Which Books Should We Stop Calling Classics?

Someone thought it worth reading
Someone thought it worth reading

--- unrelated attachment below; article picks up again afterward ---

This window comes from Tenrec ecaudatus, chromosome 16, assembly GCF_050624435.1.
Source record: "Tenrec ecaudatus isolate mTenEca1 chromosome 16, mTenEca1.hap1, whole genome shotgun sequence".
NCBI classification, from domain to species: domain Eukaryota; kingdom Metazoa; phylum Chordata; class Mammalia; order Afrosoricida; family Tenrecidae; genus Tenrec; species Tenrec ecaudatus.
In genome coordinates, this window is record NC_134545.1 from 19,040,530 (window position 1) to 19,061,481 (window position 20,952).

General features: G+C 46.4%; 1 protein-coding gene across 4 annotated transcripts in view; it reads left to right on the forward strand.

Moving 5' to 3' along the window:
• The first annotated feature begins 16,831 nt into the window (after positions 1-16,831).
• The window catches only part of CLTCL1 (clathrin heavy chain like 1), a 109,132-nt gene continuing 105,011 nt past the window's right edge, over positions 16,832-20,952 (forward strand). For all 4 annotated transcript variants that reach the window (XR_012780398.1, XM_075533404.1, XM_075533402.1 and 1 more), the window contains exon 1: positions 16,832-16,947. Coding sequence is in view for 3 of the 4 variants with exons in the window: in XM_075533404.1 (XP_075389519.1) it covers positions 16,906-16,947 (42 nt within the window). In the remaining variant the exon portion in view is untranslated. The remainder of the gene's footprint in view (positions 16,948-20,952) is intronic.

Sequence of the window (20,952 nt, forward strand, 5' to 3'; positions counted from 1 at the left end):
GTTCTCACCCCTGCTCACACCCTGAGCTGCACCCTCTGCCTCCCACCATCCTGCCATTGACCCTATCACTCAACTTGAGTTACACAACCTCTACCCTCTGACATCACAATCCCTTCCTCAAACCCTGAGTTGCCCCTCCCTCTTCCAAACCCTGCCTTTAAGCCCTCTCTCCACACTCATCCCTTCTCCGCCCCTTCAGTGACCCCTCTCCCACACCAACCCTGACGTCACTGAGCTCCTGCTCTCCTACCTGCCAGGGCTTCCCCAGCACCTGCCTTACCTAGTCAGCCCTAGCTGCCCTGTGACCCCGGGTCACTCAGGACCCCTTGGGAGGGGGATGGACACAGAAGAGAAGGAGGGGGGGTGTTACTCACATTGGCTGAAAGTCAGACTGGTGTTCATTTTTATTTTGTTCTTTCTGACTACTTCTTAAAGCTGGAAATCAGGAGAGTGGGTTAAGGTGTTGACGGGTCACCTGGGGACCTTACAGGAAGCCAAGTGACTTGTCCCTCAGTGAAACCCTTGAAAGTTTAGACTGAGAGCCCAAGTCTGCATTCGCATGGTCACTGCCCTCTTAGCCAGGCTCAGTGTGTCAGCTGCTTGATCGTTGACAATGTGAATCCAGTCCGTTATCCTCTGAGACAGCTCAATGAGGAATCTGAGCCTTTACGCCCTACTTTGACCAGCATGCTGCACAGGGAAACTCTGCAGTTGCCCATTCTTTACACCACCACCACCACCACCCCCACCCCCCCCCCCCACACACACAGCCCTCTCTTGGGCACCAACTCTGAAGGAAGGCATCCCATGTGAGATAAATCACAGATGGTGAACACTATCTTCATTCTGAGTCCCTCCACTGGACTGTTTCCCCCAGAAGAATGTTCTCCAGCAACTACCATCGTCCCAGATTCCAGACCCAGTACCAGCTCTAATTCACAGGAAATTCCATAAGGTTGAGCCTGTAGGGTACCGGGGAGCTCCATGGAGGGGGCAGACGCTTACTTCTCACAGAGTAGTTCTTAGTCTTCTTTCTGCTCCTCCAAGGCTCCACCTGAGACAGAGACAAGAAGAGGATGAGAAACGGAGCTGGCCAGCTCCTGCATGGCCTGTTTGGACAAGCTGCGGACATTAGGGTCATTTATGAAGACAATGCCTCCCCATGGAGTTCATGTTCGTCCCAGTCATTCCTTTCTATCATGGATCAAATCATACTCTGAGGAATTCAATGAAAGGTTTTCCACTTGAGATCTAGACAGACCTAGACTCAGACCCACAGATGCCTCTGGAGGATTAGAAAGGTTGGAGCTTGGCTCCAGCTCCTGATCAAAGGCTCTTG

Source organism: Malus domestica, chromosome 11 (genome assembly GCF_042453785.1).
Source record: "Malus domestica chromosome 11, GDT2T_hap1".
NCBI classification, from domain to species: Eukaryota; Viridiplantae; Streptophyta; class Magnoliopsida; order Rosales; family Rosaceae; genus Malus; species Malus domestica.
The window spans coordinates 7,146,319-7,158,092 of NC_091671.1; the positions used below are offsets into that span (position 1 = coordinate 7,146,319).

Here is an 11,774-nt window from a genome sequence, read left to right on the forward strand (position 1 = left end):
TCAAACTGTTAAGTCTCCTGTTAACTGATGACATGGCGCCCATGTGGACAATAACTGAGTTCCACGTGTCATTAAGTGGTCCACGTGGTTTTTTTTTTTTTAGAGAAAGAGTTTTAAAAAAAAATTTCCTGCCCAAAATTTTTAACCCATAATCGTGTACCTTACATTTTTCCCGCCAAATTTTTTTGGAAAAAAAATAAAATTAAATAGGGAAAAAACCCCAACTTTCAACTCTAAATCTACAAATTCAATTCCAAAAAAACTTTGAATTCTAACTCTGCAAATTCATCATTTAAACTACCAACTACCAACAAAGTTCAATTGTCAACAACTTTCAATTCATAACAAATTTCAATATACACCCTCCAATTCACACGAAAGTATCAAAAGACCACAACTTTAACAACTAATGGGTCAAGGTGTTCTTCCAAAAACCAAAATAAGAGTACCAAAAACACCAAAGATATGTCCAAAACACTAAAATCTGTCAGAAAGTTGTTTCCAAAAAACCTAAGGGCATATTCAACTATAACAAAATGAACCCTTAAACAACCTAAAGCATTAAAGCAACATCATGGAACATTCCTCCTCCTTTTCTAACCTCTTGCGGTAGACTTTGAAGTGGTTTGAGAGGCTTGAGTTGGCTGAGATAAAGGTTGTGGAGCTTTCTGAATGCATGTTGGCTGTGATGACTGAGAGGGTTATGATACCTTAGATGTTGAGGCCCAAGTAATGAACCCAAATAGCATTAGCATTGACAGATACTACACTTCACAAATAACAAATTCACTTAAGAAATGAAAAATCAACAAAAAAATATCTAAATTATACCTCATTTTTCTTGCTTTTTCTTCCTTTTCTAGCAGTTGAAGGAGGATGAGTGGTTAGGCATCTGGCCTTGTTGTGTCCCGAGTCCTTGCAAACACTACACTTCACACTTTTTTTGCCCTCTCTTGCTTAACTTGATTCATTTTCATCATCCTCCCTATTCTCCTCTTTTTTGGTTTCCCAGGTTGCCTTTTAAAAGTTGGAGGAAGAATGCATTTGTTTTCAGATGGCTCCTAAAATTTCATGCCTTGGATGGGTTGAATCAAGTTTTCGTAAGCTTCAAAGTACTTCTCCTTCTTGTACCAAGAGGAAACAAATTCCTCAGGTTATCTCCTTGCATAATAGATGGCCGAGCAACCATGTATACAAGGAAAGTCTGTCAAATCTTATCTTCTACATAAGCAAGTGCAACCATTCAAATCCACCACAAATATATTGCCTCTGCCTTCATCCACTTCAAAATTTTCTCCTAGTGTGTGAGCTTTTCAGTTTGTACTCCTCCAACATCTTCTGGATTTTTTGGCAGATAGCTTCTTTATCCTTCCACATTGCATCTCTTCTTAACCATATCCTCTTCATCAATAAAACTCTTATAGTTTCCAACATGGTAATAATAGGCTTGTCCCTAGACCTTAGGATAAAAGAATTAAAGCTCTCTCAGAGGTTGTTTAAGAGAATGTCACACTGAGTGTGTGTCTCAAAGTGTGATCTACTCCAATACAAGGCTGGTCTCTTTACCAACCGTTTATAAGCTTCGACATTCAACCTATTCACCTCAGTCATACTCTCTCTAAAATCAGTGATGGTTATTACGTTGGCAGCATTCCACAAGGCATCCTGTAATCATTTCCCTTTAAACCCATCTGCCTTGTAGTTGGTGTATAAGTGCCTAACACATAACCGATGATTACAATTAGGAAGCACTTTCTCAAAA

Flavorwire has a post on Which Books Should We Stop Calling Classics?, asking a handful of critics, writers, and publishing industry people for their views. Interestingly, only three authors made the list more than once – James Joyce for both Ulysses and Finnegans Wake, Ayn Rand, who is not even vaguely a classic and never has been but is an awful writer and To Kill a Mockingbird, a book, I must confess, I have never read but I have seen the film, which made me think that I probably shall never read the book. I was also glad to see someone mention Updike (though, sadly, no-one mentioned Philip Roth, whom we certainly could do without.) This has been done before. Brigid Brophy and her husband Michael Levey, and Charles Osborne produced a book called Fifty works of English literature we could do without and others have produced similar lists. I could add many more to the list – Hemingway, D H Lawrence and Solzhenitsyn are three obvious candidates and Mailer is now joining the list. I could never read George Meredith but then, I suppose, few people read him anyway. The same could be said for Paradise Lost and Pilgrim’s Progress. I am sure that we all have our candidates but, as some of the writers in the Flavorwire article said, we should be thinking more about adding to the canon, not cutting it. Now, for that I do have a list.

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